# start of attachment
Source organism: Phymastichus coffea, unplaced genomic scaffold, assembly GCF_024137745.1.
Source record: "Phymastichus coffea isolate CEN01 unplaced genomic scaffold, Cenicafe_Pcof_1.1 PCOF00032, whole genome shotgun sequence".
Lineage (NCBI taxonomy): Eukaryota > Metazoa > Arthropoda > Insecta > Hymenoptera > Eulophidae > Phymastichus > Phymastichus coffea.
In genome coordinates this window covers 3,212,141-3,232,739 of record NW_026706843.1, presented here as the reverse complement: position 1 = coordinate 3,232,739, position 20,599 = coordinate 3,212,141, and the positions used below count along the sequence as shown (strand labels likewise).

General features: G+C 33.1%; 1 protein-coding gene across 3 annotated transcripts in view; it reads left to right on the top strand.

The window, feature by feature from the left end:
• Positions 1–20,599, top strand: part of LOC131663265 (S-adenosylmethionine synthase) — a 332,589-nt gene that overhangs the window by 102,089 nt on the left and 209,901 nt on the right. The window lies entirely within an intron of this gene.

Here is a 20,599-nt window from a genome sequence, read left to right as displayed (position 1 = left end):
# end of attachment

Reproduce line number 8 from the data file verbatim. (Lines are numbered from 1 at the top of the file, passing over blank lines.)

Here is a 20,599-nt window from a genome sequence, read left to right as displayed (position 1 = left end):